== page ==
diastasis of the rectus abdominis muscles (DRAM)
Diastasis of the rectus abdominis muscles (DRAM) is characterised by a protruding midline following an increase in intra-abdominal pressure
- characterised by a gradual thinning and widening of the linea alba, combined with a general laxity of the ventral abdominal wall muscles (1)
- frequently misclassified as a primary ventral hernia
- though the musculofascial continuity of the midline and subsequent absence of a true hernia sac is what sets DRAM apart from a ventral hernia
- DRAM occurs most frequently during pregnancy and regresses spontaneously after childbirth in most women
- 12 months postpartum, 33% of women still experience DRAM (2)
- not all patients with abdominal rectus diastasis have symptoms, but when they do, treatment can be considered (3)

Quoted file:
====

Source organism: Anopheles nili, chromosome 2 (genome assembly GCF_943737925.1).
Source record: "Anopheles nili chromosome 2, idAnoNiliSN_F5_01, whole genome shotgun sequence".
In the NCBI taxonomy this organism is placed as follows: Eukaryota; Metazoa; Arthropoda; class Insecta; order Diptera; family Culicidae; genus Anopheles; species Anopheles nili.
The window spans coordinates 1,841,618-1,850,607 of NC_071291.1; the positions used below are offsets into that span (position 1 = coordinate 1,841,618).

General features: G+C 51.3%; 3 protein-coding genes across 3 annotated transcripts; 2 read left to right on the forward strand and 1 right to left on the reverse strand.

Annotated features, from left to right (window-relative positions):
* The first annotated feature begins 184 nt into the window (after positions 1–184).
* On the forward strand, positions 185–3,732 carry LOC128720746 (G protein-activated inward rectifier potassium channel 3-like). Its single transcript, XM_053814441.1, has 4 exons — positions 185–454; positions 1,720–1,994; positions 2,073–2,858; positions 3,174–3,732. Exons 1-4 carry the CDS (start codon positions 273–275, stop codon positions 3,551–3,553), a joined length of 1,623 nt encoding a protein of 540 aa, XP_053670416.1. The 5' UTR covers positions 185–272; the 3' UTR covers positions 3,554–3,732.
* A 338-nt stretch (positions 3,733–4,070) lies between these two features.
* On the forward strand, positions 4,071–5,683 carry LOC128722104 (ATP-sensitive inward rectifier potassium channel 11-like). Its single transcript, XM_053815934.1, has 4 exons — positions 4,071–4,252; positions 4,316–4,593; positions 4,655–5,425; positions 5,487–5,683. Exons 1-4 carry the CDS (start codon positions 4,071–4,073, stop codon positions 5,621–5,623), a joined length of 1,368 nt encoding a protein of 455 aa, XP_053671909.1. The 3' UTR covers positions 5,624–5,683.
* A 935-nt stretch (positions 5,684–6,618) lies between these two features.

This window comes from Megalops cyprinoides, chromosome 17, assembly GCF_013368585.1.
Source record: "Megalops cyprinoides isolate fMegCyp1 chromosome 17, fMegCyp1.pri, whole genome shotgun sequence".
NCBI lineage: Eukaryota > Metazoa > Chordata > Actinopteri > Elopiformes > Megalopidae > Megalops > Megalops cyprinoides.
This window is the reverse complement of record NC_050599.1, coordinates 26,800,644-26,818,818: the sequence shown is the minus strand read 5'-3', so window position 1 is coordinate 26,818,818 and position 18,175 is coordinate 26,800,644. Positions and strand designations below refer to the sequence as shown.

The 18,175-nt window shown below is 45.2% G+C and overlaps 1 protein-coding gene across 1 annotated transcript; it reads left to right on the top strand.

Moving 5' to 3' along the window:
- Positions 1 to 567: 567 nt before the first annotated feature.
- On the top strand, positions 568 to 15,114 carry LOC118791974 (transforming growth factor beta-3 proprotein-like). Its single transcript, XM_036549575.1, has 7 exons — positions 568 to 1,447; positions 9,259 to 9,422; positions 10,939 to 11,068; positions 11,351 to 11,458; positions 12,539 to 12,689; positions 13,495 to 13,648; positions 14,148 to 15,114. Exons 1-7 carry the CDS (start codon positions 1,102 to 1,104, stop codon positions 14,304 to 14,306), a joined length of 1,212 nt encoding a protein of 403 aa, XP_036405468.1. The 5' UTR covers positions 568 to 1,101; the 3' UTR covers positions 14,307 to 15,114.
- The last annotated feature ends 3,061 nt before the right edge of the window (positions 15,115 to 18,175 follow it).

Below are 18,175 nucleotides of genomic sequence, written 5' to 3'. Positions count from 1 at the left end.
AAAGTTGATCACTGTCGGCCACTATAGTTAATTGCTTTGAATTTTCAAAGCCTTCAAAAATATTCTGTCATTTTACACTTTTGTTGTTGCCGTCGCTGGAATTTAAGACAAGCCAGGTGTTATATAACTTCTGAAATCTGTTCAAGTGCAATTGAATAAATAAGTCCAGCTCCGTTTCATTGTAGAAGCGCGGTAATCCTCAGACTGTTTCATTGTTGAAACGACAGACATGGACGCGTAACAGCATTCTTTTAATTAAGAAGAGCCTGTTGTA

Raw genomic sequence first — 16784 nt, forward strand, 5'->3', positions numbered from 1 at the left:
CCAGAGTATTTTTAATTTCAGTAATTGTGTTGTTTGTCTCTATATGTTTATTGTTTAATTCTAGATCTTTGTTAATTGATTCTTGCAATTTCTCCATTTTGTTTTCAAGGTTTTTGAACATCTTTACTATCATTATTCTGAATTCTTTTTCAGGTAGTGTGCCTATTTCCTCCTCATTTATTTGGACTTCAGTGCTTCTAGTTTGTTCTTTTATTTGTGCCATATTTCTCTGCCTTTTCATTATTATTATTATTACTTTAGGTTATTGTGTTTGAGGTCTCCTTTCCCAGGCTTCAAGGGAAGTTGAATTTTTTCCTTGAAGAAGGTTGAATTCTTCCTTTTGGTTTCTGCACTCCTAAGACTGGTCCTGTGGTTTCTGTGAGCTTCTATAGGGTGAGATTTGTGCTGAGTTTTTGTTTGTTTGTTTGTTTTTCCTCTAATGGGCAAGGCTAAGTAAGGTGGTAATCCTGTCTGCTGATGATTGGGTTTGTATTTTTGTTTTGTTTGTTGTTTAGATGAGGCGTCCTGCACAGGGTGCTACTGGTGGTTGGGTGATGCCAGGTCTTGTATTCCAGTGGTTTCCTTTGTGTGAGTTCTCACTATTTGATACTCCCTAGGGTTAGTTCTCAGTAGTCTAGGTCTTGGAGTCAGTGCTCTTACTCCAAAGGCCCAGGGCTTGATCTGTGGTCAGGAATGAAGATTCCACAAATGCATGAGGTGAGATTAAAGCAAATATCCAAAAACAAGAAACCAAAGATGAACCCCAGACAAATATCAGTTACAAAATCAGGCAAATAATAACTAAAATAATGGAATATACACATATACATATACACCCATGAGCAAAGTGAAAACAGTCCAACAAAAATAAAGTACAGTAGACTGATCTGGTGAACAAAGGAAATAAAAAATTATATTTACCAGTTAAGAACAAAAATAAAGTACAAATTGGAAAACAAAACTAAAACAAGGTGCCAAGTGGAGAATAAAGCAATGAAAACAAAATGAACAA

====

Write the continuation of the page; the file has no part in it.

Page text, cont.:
- symptoms include pain and discomfort in the abdomen, musculoskeletal problems like pelvic instability and lumbar back pain, and urogynecological symptoms such as urinary incontinence, faecal incontinence, and pelvic organ prolapse
Evidence on what conservatory treatment to use is sparse, and more research needs to be done. Both open and laparoscopic surgery have shown positive results (3).
- Brauman D. Diastasis recti: clinical anatomy. Plast Reconstr Surg. 2008;122(5):1564–1569. doi: 10.1097/PRS.0b013e3181882493
- Sperstad JB, et al. Diastasis recti abdominis during pregnancy and 12 months after childbirth: prevalence, risk factors and report of lumbopelvic pain. Br J Sports Med. 2016;50(17):1092–1096. doi: 10.1136/bjsports-2016-096065.
- Jessen LJ et al.Treatment Options for Abdominal Rectus Diastasis.Front Surg. 2019; 6: 65.
Last edited 10/2020 and last reviewed 10/2020